unstable. Spinodal fragmentation connected with nuclear
liquid/gas phase transition has been identified in heavy
ion collisions at few hundred MeV per nucleon [7, 8], and
it has been proposed that it might be the actual scenario
at ultrarelativistic energies as well [9, 10]. Fragmentation
assumes that at the phase transition the system decays
into droplets of smaller size. These droplets then emit
1This is the inflection point of the dependence of entropy on an
extensive variable, see e.g. [7, 8].
Lattice calculations indicate, however, that at RHIC
and LHC the transition from partonic to hadronic mat-
ter is a rapid but smooth crossover .
odal decomposition seems irrelevant scenario in this case.
On the other hand, conformal symmetry is broken close
to the phase transition and as a consequence the bulk
viscosity—being negligible otherwise—shows a peak here
[12, 13, 14]. Bulk viscosity acts against the expansion
and slows it down.As a result, if the system previ-
ously accumulated kinetic energy due to expansion, it
may fragment . An analysis of hydrodynamic insta-
bilities shows that such a scenario may be realistic .
Hence, it appears that fragmentation may happen in
ultrarelativistic nuclear collisions. Many kinds of observ-
ables might be sensitive to it. Most notable are multiplic-
ity fluctuations in varying rapidity windows , fluctua-
tions of mean pt, rapidity correlations [18, 19], proton
and kaon correlations , φ-meson production , and
two-pion femtoscopy [14, 20, 21].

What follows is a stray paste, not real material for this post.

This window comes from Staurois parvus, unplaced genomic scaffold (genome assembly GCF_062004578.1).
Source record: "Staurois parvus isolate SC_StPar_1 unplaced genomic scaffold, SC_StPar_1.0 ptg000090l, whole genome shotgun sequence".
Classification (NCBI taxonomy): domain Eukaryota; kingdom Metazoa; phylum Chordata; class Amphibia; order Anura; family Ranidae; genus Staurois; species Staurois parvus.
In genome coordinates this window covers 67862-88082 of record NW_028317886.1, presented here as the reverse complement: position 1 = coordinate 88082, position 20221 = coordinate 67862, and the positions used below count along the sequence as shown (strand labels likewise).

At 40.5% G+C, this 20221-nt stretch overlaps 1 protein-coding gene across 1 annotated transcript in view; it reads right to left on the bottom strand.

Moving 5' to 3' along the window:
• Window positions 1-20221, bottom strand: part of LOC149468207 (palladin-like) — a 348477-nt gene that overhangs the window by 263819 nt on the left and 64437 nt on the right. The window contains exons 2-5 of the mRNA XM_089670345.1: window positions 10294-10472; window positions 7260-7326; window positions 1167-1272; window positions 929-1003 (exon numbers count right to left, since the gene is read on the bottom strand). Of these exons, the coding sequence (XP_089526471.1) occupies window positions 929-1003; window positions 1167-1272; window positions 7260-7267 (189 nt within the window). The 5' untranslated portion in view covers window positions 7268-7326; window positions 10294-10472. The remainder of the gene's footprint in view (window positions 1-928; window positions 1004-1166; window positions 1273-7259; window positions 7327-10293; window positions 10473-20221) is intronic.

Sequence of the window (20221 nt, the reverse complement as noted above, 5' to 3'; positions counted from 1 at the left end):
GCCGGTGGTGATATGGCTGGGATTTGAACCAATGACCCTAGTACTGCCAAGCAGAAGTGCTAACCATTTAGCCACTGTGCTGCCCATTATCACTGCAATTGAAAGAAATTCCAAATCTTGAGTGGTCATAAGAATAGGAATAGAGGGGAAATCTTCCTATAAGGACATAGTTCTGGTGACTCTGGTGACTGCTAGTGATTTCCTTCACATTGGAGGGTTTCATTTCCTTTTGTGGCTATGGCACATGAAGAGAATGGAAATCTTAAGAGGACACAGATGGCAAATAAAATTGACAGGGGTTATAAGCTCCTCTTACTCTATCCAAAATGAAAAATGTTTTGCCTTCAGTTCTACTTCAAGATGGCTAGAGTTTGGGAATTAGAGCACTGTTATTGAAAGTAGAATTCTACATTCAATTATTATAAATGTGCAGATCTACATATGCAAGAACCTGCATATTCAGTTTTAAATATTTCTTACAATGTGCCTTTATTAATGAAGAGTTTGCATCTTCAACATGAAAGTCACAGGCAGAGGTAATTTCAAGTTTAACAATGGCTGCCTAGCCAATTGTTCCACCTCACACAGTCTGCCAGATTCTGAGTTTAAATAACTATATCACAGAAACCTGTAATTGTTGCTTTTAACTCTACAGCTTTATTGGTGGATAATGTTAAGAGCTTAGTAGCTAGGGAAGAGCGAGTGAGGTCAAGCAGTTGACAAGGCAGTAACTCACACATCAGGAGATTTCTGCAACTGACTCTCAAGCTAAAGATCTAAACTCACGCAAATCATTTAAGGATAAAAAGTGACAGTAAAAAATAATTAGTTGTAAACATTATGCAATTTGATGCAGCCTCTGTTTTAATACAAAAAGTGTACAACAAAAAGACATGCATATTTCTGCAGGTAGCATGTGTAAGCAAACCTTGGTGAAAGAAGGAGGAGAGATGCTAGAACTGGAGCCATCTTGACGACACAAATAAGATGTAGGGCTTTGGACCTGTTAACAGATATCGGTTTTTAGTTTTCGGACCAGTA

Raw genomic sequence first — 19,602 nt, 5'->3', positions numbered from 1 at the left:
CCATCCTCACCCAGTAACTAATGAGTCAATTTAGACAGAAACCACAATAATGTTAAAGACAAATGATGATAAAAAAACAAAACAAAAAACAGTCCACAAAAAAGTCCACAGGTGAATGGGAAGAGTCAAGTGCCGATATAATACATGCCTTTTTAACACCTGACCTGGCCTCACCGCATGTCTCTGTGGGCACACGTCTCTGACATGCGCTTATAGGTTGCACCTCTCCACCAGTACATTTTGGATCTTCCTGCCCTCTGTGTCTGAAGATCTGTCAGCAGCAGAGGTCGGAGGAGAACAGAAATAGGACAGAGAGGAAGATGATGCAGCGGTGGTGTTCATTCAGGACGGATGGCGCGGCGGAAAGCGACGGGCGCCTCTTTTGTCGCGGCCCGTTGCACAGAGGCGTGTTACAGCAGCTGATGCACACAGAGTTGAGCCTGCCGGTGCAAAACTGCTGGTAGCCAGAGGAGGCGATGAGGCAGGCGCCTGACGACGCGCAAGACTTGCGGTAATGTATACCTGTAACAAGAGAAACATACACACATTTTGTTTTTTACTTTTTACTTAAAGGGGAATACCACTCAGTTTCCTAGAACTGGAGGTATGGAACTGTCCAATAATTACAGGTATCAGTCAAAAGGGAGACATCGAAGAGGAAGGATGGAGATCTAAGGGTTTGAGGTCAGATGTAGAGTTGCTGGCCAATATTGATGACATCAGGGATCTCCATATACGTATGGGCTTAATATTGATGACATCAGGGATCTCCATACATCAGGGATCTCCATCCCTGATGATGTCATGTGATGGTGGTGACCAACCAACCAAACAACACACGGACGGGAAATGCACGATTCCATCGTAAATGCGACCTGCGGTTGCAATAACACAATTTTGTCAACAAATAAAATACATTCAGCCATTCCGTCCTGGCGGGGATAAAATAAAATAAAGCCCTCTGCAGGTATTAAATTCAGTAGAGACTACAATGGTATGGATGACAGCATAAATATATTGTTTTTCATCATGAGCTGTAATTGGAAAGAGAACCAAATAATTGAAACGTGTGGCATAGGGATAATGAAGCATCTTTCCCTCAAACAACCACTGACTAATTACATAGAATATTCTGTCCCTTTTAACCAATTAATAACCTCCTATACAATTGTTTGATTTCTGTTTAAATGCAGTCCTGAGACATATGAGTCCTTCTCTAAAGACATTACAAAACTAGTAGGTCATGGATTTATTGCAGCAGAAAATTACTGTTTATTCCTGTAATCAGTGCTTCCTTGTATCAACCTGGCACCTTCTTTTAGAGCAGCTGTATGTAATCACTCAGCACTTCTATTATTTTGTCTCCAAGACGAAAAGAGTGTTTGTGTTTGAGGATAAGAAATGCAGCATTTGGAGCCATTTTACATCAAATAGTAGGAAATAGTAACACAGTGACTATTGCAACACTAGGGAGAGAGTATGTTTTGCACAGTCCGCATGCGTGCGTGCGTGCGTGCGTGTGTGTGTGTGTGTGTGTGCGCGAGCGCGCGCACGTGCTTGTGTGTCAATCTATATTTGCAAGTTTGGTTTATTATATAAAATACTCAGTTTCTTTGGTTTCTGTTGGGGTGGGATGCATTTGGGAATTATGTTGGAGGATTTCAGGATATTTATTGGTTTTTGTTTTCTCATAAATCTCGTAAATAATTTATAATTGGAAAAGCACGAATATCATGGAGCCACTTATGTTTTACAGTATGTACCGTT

In this paper we inspect event-by-event fluctuations of
rapidity distributions. If final state hadrons are emitted
from droplets, their velocities will be close to those of
the droplets. Thus, clustering would appear in their mo-
mentum distribution. Moreover, in each event clusters
will have different velocities. An important contribution
to clustering will also come from the resonance decays
and we shall investigate this effect. Thus, the momen-
tum distribution will vary from event to event. Specif-
ically, here we shall compare rapidity distributions from
different events and look for differences due to fireball
fragmentation. To this end, we employ the Kolmogorov-
Smirnov (KS) test which can be used for identification
FIG. 1: Construction of the two empirical cummulative dis-
tribution functions, one with thin solid (blue) line and one
with thick dashed (red) line. The maximum distance between
them is D.
of non-statistical differences between two empirical dis-
tributions [22, 23]. An important advantage of the KS
test is its independence from the underlying distribution
of the measured quantity.
In the next Section we shortly introduce the KS test.
Then, we illustrate its sensitivity by a couple of toy sim-